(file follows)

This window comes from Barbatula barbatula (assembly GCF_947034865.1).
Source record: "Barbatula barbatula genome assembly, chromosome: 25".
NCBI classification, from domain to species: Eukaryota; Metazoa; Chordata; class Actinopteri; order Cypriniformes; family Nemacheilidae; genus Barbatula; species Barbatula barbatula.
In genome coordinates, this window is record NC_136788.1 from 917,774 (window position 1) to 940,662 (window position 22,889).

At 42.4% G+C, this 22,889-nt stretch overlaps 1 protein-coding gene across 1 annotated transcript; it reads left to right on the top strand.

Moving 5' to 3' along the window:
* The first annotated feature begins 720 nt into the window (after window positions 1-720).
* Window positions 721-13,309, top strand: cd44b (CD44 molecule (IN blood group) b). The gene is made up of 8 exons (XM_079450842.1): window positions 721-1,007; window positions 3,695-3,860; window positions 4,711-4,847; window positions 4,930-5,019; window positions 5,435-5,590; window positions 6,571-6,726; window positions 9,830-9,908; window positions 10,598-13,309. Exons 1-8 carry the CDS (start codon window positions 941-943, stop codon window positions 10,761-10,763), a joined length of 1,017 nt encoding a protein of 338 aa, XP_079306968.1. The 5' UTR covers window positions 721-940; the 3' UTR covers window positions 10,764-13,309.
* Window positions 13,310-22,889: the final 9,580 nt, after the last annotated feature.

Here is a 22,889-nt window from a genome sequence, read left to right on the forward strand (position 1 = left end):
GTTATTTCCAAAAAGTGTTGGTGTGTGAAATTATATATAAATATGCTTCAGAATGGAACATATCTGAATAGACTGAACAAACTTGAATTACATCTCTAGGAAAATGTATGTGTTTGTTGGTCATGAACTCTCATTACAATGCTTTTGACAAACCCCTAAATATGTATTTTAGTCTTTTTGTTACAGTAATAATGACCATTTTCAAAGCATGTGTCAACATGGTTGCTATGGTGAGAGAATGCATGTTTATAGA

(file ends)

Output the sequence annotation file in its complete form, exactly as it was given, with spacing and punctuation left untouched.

This window comes from Barbatula barbatula (assembly GCF_947034865.1).
Source record: "Barbatula barbatula genome assembly, chromosome: 25".
NCBI classification, from domain to species: Eukaryota; Metazoa; Chordata; class Actinopteri; order Cypriniformes; family Nemacheilidae; genus Barbatula; species Barbatula barbatula.
In genome coordinates, this window is record NC_136788.1 from 917,774 (window position 1) to 940,662 (window position 22,889).

At 42.4% G+C, this 22,889-nt stretch overlaps 1 protein-coding gene across 1 annotated transcript; it reads left to right on the top strand.

Moving 5' to 3' along the window:
* The first annotated feature begins 720 nt into the window (after window positions 1-720).
* Window positions 721-13,309, top strand: cd44b (CD44 molecule (IN blood group) b). The gene is made up of 8 exons (XM_079450842.1): window positions 721-1,007; window positions 3,695-3,860; window positions 4,711-4,847; window positions 4,930-5,019; window positions 5,435-5,590; window positions 6,571-6,726; window positions 9,830-9,908; window positions 10,598-13,309. Exons 1-8 carry the CDS (start codon window positions 941-943, stop codon window positions 10,761-10,763), a joined length of 1,017 nt encoding a protein of 338 aa, XP_079306968.1. The 5' UTR covers window positions 721-940; the 3' UTR covers window positions 10,764-13,309.
* Window positions 13,310-22,889: the final 9,580 nt, after the last annotated feature.

Here is a 22,889-nt window from a genome sequence, read left to right on the forward strand (position 1 = left end):
GTTATTTCCAAAAAGTGTTGGTGTGTGAAATTATATATAAATATGCTTCAGAATGGAACATATCTGAATAGACTGAACAAACTTGAATTACATCTCTAGGAAAATGTATGTGTTTGTTGGTCATGAACTCTCATTACAATGCTTTTGACAAACCCCTAAATATGTATTTTAGTCTTTTTGTTACAGTAATAATGACCATTTTCAAAGCATGTGTCAACATGGTTGCTATGGTGAGAGAATGCATGTTTATAGA